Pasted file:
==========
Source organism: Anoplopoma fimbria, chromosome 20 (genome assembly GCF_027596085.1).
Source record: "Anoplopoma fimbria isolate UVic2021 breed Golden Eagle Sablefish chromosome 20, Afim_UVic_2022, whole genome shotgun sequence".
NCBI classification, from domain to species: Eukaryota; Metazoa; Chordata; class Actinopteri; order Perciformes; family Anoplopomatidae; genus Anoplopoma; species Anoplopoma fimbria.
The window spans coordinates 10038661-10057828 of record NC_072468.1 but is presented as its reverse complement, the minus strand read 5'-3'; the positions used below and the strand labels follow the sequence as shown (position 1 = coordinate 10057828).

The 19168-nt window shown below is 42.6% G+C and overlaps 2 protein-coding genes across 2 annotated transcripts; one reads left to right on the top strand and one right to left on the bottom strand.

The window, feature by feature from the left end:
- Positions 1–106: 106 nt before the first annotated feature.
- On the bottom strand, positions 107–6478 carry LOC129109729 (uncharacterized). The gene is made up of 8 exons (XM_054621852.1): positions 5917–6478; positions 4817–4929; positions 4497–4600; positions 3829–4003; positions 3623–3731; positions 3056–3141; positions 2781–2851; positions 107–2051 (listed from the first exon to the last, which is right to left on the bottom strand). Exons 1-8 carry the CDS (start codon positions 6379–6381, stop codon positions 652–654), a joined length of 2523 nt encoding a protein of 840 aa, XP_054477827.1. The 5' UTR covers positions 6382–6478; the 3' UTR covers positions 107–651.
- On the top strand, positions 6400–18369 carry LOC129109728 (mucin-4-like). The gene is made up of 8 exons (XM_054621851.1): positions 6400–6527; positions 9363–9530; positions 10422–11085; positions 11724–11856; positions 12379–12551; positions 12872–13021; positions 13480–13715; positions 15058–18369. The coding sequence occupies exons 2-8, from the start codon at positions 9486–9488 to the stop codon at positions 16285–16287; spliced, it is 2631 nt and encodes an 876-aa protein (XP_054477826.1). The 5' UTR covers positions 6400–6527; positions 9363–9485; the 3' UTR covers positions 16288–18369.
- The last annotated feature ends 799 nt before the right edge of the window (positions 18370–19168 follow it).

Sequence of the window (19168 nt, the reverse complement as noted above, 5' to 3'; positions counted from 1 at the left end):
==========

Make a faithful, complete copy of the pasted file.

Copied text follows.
Source organism: Anoplopoma fimbria, chromosome 20 (genome assembly GCF_027596085.1).
Source record: "Anoplopoma fimbria isolate UVic2021 breed Golden Eagle Sablefish chromosome 20, Afim_UVic_2022, whole genome shotgun sequence".
NCBI classification, from domain to species: Eukaryota; Metazoa; Chordata; class Actinopteri; order Perciformes; family Anoplopomatidae; genus Anoplopoma; species Anoplopoma fimbria.
The window spans coordinates 10038661-10057828 of record NC_072468.1 but is presented as its reverse complement, the minus strand read 5'-3'; the positions used below and the strand labels follow the sequence as shown (position 1 = coordinate 10057828).

The 19168-nt window shown below is 42.6% G+C and overlaps 2 protein-coding genes across 2 annotated transcripts; one reads left to right on the top strand and one right to left on the bottom strand.

The window, feature by feature from the left end:
- Positions 1–106: 106 nt before the first annotated feature.
- On the bottom strand, positions 107–6478 carry LOC129109729 (uncharacterized). The gene is made up of 8 exons (XM_054621852.1): positions 5917–6478; positions 4817–4929; positions 4497–4600; positions 3829–4003; positions 3623–3731; positions 3056–3141; positions 2781–2851; positions 107–2051 (listed from the first exon to the last, which is right to left on the bottom strand). Exons 1-8 carry the CDS (start codon positions 6379–6381, stop codon positions 652–654), a joined length of 2523 nt encoding a protein of 840 aa, XP_054477827.1. The 5' UTR covers positions 6382–6478; the 3' UTR covers positions 107–651.
- On the top strand, positions 6400–18369 carry LOC129109728 (mucin-4-like). The gene is made up of 8 exons (XM_054621851.1): positions 6400–6527; positions 9363–9530; positions 10422–11085; positions 11724–11856; positions 12379–12551; positions 12872–13021; positions 13480–13715; positions 15058–18369. The coding sequence occupies exons 2-8, from the start codon at positions 9486–9488 to the stop codon at positions 16285–16287; spliced, it is 2631 nt and encodes an 876-aa protein (XP_054477826.1). The 5' UTR covers positions 6400–6527; positions 9363–9485; the 3' UTR covers positions 16288–18369.
- The last annotated feature ends 799 nt before the right edge of the window (positions 18370–19168 follow it).

Sequence of the window (19168 nt, the reverse complement as noted above, 5' to 3'; positions counted from 1 at the left end):